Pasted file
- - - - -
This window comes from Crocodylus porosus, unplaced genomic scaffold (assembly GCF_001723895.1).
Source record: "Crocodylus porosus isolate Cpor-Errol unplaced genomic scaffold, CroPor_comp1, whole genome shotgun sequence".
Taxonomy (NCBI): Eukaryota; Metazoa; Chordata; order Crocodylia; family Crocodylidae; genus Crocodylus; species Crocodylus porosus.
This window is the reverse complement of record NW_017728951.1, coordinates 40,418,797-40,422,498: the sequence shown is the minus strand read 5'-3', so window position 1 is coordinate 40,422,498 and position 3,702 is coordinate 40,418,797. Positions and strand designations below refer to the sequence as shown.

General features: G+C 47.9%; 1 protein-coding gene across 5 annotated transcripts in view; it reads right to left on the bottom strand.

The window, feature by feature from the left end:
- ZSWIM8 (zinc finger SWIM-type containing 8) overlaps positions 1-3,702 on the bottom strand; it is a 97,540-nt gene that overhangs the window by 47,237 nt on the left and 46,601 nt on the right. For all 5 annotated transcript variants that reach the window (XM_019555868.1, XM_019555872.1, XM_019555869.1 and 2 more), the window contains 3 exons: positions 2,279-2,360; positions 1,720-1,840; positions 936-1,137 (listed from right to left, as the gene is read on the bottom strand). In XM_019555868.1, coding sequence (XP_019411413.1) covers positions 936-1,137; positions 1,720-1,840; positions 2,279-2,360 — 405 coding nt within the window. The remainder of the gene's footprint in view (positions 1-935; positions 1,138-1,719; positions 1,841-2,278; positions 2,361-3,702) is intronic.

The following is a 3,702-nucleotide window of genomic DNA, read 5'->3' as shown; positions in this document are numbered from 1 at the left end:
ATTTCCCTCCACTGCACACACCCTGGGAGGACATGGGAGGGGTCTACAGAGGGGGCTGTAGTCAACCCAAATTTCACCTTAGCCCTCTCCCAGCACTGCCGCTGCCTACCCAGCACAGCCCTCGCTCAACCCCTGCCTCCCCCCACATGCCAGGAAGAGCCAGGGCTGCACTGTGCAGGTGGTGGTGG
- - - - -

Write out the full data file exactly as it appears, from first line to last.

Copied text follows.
This window comes from Crocodylus porosus, unplaced genomic scaffold (assembly GCF_001723895.1).
Source record: "Crocodylus porosus isolate Cpor-Errol unplaced genomic scaffold, CroPor_comp1, whole genome shotgun sequence".
Taxonomy (NCBI): Eukaryota; Metazoa; Chordata; order Crocodylia; family Crocodylidae; genus Crocodylus; species Crocodylus porosus.
This window is the reverse complement of record NW_017728951.1, coordinates 40,418,797-40,422,498: the sequence shown is the minus strand read 5'-3', so window position 1 is coordinate 40,422,498 and position 3,702 is coordinate 40,418,797. Positions and strand designations below refer to the sequence as shown.

General features: G+C 47.9%; 1 protein-coding gene across 5 annotated transcripts in view; it reads right to left on the bottom strand.

The window, feature by feature from the left end:
- ZSWIM8 (zinc finger SWIM-type containing 8) overlaps positions 1-3,702 on the bottom strand; it is a 97,540-nt gene that overhangs the window by 47,237 nt on the left and 46,601 nt on the right. For all 5 annotated transcript variants that reach the window (XM_019555868.1, XM_019555872.1, XM_019555869.1 and 2 more), the window contains 3 exons: positions 2,279-2,360; positions 1,720-1,840; positions 936-1,137 (listed from right to left, as the gene is read on the bottom strand). In XM_019555868.1, coding sequence (XP_019411413.1) covers positions 936-1,137; positions 1,720-1,840; positions 2,279-2,360 — 405 coding nt within the window. The remainder of the gene's footprint in view (positions 1-935; positions 1,138-1,719; positions 1,841-2,278; positions 2,361-3,702) is intronic.

The following is a 3,702-nucleotide window of genomic DNA, read 5'->3' as shown; positions in this document are numbered from 1 at the left end:
ATTTCCCTCCACTGCACACACCCTGGGAGGACATGGGAGGGGTCTACAGAGGGGGCTGTAGTCAACCCAAATTTCACCTTAGCCCTCTCCCAGCACTGCCGCTGCCTACCCAGCACAGCCCTCGCTCAACCCCTGCCTCCCCCCACATGCCAGGAAGAGCCAGGGCTGCACTGTGCAGGTGGTGGTGG